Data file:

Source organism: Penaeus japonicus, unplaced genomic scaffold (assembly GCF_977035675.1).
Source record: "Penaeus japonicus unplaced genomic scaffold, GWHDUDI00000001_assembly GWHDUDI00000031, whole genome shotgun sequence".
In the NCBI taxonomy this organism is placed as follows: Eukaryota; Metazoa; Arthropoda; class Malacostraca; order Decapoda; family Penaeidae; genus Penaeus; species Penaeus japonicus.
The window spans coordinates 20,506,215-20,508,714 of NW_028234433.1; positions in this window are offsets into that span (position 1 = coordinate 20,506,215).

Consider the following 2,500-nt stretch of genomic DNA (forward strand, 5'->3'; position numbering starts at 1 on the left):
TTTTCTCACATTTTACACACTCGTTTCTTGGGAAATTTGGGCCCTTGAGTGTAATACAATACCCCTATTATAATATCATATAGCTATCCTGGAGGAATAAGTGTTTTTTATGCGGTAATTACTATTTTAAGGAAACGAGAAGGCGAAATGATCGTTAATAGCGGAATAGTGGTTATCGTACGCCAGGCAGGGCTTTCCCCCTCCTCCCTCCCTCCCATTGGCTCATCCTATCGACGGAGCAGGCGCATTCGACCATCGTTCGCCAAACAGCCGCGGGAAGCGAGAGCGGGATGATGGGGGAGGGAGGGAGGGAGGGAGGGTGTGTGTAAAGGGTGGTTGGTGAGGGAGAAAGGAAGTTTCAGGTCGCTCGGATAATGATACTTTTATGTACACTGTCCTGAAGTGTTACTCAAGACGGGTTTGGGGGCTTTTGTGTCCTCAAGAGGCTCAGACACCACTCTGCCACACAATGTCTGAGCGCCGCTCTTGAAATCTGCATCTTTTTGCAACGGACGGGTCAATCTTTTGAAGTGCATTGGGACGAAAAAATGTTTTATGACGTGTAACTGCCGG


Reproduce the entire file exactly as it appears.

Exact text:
Source organism: Penaeus japonicus, unplaced genomic scaffold (assembly GCF_977035675.1).
Source record: "Penaeus japonicus unplaced genomic scaffold, GWHDUDI00000001_assembly GWHDUDI00000031, whole genome shotgun sequence".
In the NCBI taxonomy this organism is placed as follows: Eukaryota; Metazoa; Arthropoda; class Malacostraca; order Decapoda; family Penaeidae; genus Penaeus; species Penaeus japonicus.
The window spans coordinates 20,506,215-20,508,714 of NW_028234433.1; positions in this window are offsets into that span (position 1 = coordinate 20,506,215).

Consider the following 2,500-nt stretch of genomic DNA (forward strand, 5'->3'; position numbering starts at 1 on the left):
TTTTCTCACATTTTACACACTCGTTTCTTGGGAAATTTGGGCCCTTGAGTGTAATACAATACCCCTATTATAATATCATATAGCTATCCTGGAGGAATAAGTGTTTTTTATGCGGTAATTACTATTTTAAGGAAACGAGAAGGCGAAATGATCGTTAATAGCGGAATAGTGGTTATCGTACGCCAGGCAGGGCTTTCCCCCTCCTCCCTCCCTCCCATTGGCTCATCCTATCGACGGAGCAGGCGCATTCGACCATCGTTCGCCAAACAGCCGCGGGAAGCGAGAGCGGGATGATGGGGGAGGGAGGGAGGGAGGGAGGGTGTGTGTAAAGGGTGGTTGGTGAGGGAGAAAGGAAGTTTCAGGTCGCTCGGATAATGATACTTTTATGTACACTGTCCTGAAGTGTTACTCAAGACGGGTTTGGGGGCTTTTGTGTCCTCAAGAGGCTCAGACACCACTCTGCCACACAATGTCTGAGCGCCGCTCTTGAAATCTGCATCTTTTTGCAACGGACGGGTCAATCTTTTGAAGTGCATTGGGACGAAAAAATGTTTTATGACGTGTAACTGCCGG